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Abstract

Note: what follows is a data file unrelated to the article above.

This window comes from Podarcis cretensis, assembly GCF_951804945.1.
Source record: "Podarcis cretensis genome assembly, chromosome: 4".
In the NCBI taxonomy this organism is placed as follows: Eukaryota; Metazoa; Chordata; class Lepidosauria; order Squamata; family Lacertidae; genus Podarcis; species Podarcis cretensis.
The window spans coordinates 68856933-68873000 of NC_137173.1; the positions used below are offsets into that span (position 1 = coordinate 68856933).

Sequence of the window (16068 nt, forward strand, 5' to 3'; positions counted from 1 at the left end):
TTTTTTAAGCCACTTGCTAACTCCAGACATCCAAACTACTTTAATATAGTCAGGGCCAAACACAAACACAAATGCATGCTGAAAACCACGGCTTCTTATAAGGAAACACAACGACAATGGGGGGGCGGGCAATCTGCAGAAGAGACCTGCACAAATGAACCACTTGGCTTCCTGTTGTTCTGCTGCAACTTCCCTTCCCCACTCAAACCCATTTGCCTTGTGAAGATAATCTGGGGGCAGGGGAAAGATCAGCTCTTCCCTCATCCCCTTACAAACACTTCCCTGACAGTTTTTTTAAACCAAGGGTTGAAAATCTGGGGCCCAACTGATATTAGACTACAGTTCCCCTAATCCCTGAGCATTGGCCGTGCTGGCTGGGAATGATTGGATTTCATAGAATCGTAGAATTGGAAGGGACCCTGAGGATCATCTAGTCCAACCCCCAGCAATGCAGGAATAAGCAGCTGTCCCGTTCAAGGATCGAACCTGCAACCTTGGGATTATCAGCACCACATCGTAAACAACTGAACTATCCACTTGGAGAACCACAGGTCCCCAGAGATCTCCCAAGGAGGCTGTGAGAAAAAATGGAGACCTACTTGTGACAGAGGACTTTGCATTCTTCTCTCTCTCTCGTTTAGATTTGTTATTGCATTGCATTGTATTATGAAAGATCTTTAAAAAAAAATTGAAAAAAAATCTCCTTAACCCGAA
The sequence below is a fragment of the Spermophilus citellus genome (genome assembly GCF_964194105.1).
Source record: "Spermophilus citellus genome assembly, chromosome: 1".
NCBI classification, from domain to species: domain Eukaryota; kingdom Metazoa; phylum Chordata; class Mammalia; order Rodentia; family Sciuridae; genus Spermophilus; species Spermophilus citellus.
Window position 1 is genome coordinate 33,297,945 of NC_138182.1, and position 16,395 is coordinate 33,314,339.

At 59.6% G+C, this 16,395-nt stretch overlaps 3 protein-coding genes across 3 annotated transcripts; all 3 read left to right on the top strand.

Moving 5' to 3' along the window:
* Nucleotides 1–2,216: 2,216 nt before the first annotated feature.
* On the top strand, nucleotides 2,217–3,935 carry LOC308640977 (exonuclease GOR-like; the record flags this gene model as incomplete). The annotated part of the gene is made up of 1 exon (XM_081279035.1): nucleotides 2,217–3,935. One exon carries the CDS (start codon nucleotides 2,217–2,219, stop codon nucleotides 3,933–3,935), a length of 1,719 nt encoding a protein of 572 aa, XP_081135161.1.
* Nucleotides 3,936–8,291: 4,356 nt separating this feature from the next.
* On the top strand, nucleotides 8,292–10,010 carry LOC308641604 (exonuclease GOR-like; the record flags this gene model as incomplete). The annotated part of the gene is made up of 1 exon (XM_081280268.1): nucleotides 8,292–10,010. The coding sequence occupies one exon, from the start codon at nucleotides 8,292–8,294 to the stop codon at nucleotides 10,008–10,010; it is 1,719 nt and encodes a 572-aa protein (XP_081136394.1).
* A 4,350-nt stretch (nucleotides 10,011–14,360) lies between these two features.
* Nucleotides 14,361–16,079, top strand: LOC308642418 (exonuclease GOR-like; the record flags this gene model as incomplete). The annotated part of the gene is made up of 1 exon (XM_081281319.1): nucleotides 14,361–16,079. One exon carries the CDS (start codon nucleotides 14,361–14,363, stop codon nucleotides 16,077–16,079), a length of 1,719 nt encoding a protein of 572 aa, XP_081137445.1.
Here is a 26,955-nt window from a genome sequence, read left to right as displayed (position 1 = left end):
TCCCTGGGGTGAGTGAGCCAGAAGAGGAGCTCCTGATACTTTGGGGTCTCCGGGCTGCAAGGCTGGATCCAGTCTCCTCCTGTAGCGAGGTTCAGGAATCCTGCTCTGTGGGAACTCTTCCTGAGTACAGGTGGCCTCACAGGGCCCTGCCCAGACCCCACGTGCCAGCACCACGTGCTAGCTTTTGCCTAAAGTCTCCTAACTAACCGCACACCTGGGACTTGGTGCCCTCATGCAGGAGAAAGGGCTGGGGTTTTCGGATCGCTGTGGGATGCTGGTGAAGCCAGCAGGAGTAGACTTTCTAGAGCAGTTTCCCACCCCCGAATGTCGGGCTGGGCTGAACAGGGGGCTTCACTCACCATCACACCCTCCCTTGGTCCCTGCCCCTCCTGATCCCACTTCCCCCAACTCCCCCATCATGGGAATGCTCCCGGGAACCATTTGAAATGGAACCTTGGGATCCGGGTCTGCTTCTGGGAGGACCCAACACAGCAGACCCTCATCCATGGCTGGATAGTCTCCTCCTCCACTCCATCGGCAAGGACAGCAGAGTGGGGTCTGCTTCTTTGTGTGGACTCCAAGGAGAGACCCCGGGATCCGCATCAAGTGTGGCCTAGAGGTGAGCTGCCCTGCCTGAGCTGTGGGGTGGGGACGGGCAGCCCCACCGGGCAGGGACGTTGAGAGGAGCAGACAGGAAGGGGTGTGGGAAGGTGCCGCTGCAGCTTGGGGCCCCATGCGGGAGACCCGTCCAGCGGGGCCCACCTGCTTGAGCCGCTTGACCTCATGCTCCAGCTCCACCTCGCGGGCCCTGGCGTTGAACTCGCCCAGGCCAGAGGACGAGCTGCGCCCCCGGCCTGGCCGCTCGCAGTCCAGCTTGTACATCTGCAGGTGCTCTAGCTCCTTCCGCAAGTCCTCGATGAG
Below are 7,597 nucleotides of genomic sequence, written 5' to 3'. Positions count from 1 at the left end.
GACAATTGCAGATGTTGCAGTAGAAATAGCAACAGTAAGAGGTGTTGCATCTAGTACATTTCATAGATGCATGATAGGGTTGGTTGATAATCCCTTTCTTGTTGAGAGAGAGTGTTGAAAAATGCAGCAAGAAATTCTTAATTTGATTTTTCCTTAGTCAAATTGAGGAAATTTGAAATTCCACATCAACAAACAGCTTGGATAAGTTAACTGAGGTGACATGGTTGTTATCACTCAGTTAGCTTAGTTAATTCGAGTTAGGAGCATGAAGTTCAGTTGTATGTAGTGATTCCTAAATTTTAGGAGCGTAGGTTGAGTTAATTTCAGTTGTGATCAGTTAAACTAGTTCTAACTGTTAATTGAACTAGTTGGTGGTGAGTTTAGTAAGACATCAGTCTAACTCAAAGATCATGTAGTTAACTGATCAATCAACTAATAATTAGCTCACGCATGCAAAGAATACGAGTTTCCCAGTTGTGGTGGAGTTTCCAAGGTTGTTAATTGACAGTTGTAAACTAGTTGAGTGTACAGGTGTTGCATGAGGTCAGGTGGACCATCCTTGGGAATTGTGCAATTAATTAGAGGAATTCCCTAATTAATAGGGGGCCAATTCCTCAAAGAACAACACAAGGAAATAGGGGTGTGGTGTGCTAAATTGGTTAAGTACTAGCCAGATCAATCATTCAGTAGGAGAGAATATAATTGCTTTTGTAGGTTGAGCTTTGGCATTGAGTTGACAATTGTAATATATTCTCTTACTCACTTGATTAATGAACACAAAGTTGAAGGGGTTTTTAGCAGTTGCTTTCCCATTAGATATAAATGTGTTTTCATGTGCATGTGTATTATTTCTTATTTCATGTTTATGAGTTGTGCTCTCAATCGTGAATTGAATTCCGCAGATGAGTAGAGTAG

Why do some countries have more skill-selective labour immigration policies than others? Despite general agreement that high-skilled immigrants are economically and socially desirable, some countries extensively select high-skilled from low-skilled labour immigrants, while others do not. While most political economy accounts indicate an explicit connection between relative skill selectivity and welfare states, two different hypotheses emerge regarding the direction of this relationship. The fiscal cost hypothesis puts forward that the tension between welfare state generosity and immigration motivates greater selectivity as states try to reconcile fiscal pressures for closure with continuing needs for immigration. The decommodification hypothesis, in contrast, holds that the capabilities of generous welfare states to decommodify their citizens also decrease rationales to be more skill-selective towards labour immigrants. Developing an original measure of skill selectivity in labour immigration policies for 20 developed democracies from 2000 to 2010, we test these two hypotheses. Our results indicate that differences in decommodification levels appear to be substantively and negatively associated with differences in skill selectivity levels, while changes in welfare spending over time, particularly among high-spending countries, rather than differences in spending levels, seem to be positively associated with increasing skill selectivity. This suggests potential tensions between the political responses to economic and demographic changes in the form of immigration policy adjustments and the underlying social logic of modern welfare states. The findings contribute not only to the study of high-skilled immigration, but also advance the current research on the tension between immigration and the welfare state.

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